Call To Die

Then [Jesus] said to them all, "If anyone wants to come with Me, he must deny himself, take up his cross daily, and follow Me. For whoever wants to save his life will lose it, but whoever loses his life because of Me will save it. (Luke 9:23-24, HCSB)

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Follower of Christ, husband of Abby, member of Kosmosdale Baptist Church, and tutor/staff member at Sayers Classical Academy.

Monday, June 29, 2015

The Mosaic Covenant: Only for "Life in the Land"?

"So you shall keep My statutes and My judgments, by which a man may live if he does them; I am the LORD." (Leviticus 18:5 NASB)

In a recent interview with Dr. Guy Waters, Brandon Adams and Pascal Denault helpfully pointed out how the above verse demonstrates that the Mosaic Covenant is not simply an administration of the Covenant of Grace (the standard Presbyterian view, which effectively erases key differences between the Old and New Covenants); rather, the Mosaic Covenant is a covenant of works. In explaining how the Mosaic Covenant was a covenant of works, Adams was careful to say that the Mosaic Covenant did not promise eternal life, but only “life in the land.” There may be some problems, however, with viewing the life indicated in Leviticus 18:5 as only involving “life in the land.” Notably:

1.   If the Mosaic Covenant could only secure “life in the land,” then this fact would immediately defeat the assertions of the Apostle Paul’s opponents. When arguing against anti-Christian Jewish opponents and Judaizers, who would seek to bind people to certain aspects of the Law in order to achieve salvation,  Paul never writes, “Look, the Law can only give you ‘life in the land’ rather than eternal life anyway.” If the Law only had “life in the land” in view, then pointing this out would immediately undermine the arguments of those seeking to use the Law for soteriological purposes.

2.   On the other hand, New Testament passages exploring the function of the Mosaic Covenant make a different point about why it could not secure life: a point inconsistent with the view that the Law was only able to secure “life in the land.” NT passages where Leviticus 18:5 is cited (see Rom 10:5, Gal 3:12) are explicitly soteriological; the life under consideration can hardly be only “life in the land” any more than the “curse of the Law” that we actually earn (as mentioned in Gal 3) could conceivably be limited to the loss of real estate.  Jeffrey Smith rightly summarizes key components of Paul’s view concerning the Mosaic law, writing:

The Judaizers were insisting that Gentiles be circumcised. Paul argues that insistence on the necessity of circumcision in order to be justified brings one under a debt to obey the whole law in order to be justified. The law and its obligations cannot be treated piece-meal. If one insists on adherence to any aspect of the law as the means or ground of justification, then one is under obligation to obey the whole law as the means of justification. [Jeffery Smith, “An Overview and Critique of the New Perspective,” Reformed Baptist Theological Review 4 (2007), 112.]

3.   Finally, the view that the Mosaic Covenant could only secure "life in the land" for the one perfectly keeping it may undermine the doctrine of Christ's active righteousness. Christ fulfilled the law of Moses (Matt 5:17-19; Gal 3:10-14). Why did He do this? It was not for His own sake (the eternal Son of God had no need in Himself to be subjected to regulations mediated by one of His creatures); rather, it was for us and our salvation. He did not fulfill the Law on our behalf just in order to secure an area of ground in the Middle East; rather, He fulfilled the Law in order to secure eternal life for His elect bride.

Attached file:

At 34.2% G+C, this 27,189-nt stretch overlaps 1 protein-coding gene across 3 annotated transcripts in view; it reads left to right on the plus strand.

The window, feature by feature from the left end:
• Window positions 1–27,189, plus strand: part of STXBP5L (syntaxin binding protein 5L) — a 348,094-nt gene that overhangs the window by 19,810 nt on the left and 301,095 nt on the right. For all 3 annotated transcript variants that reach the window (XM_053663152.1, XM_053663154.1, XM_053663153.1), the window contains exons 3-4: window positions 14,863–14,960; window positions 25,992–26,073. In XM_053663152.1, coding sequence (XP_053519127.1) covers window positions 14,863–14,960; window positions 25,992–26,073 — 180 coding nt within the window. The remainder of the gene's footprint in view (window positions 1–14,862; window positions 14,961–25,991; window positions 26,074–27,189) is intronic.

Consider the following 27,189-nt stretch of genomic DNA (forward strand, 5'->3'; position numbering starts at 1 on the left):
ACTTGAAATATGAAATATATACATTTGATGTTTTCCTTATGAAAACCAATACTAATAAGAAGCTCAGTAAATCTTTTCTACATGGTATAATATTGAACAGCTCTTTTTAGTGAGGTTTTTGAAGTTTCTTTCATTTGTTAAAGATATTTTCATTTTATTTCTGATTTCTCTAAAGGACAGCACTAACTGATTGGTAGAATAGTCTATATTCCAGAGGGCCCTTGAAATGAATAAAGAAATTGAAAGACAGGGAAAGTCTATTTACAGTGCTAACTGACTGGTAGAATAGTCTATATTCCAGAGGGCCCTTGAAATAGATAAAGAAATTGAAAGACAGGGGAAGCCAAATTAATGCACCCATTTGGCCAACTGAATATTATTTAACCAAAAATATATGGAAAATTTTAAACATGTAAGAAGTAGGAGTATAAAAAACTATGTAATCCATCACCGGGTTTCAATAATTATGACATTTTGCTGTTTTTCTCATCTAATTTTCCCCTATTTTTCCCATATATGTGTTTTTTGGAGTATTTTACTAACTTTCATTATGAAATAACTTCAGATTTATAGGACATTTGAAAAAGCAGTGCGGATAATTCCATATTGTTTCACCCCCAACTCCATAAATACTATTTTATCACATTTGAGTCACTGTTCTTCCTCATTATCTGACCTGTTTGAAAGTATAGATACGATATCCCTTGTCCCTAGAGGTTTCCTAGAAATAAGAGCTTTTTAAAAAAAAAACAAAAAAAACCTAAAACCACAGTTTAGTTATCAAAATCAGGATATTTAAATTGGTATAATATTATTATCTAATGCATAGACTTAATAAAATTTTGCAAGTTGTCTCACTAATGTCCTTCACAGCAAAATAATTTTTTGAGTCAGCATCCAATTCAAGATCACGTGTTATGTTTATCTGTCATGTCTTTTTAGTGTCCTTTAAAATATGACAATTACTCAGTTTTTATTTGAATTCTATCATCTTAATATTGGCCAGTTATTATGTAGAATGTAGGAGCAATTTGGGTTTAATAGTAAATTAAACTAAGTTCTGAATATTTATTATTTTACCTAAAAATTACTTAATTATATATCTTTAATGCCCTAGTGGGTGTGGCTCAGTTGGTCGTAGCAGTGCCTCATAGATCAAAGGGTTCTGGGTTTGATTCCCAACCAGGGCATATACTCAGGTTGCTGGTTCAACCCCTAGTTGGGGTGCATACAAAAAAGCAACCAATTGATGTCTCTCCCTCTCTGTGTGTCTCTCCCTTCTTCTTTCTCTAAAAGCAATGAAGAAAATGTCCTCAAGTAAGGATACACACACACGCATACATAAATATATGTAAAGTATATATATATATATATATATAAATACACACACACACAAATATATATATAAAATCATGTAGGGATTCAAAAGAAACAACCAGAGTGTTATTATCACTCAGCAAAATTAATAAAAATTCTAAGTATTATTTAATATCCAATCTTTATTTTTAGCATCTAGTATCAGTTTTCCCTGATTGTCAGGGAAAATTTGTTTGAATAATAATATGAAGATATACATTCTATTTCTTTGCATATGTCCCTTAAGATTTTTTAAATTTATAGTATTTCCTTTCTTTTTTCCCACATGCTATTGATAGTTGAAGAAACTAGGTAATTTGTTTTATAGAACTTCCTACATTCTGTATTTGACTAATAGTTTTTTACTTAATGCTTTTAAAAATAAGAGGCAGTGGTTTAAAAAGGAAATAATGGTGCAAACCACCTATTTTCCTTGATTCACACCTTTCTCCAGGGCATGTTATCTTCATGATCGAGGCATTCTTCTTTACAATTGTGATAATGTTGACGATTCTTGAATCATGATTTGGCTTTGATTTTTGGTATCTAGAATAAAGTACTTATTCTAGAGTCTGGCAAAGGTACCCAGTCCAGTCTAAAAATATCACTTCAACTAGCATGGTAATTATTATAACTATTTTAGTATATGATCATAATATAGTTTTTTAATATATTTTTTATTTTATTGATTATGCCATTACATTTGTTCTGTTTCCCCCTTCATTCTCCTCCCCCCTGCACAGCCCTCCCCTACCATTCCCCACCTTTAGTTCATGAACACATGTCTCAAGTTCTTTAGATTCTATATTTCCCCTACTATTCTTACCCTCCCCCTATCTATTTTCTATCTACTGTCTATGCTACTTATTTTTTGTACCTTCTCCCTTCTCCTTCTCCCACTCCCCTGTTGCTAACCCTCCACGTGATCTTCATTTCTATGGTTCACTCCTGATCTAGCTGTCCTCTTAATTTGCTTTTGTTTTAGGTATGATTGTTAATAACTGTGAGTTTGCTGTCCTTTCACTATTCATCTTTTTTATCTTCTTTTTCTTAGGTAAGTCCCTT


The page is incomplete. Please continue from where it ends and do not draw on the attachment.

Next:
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Blogger Brandon said...

Thanks for your comments Brother. Have you had an opportunity to consider the material here ?

10:45 AM  
Blogger Andrew Lindsey said...

Thank you for taking the time to comment. I have seen that page, and I still agree with Johnson. Nor am I convinced that y'all are reading Coxe quite correctly on this point. Coxe writes:

"Yes, such is his infinite bounty that he has proposed no lower end to his covenant transactions with men than to bring them into a blessed state of eternal enjoyment of himself. And therefore, when one covenant (through the weakness of man in his lapsed state) has been found weak and unprofitable as to this great end of a covenant because insufficient to accomplish it, God finds fault, abolishes it, and introduces another in which full provision is made for the perfect salvation of those that have interest in it (Hebrews 8:7-8)." (37)

I would draw your attention to two matters in the above quote:

1. Coxe writes, "he has proposed no lower end to his covenant transactions with men than to bring them into a blessed state of eternal enjoyment of himself." You are proposing a lower end: namely, "life in the land." [I would argue that, practically speaking, "life in the land" is all that the Mosaic Covenant could actually achieve-and only for a limited time-due to original sin, which was dealt with by the regenerating power of the New Covenant, but this does not make "life in the land" the "end"-properly speaking-of the Mosaic Covenant.]

2. Given the reference to Hebrews 8:7-8, the "one covenant" in view [the one replaced by the New Covenant] is the Mosaic Covenant. The end of the Mosaic Covenant, therefore, is "to bring them into a blessed state of eternal enjoyment of himself." It was due to "the weakness of man in his lapsed state"-NOT due to some "lower end" of the covenant, such as "life in the land"-that those under the Mosaic Covenant did not enter into that blessed state.

9:35 PM  

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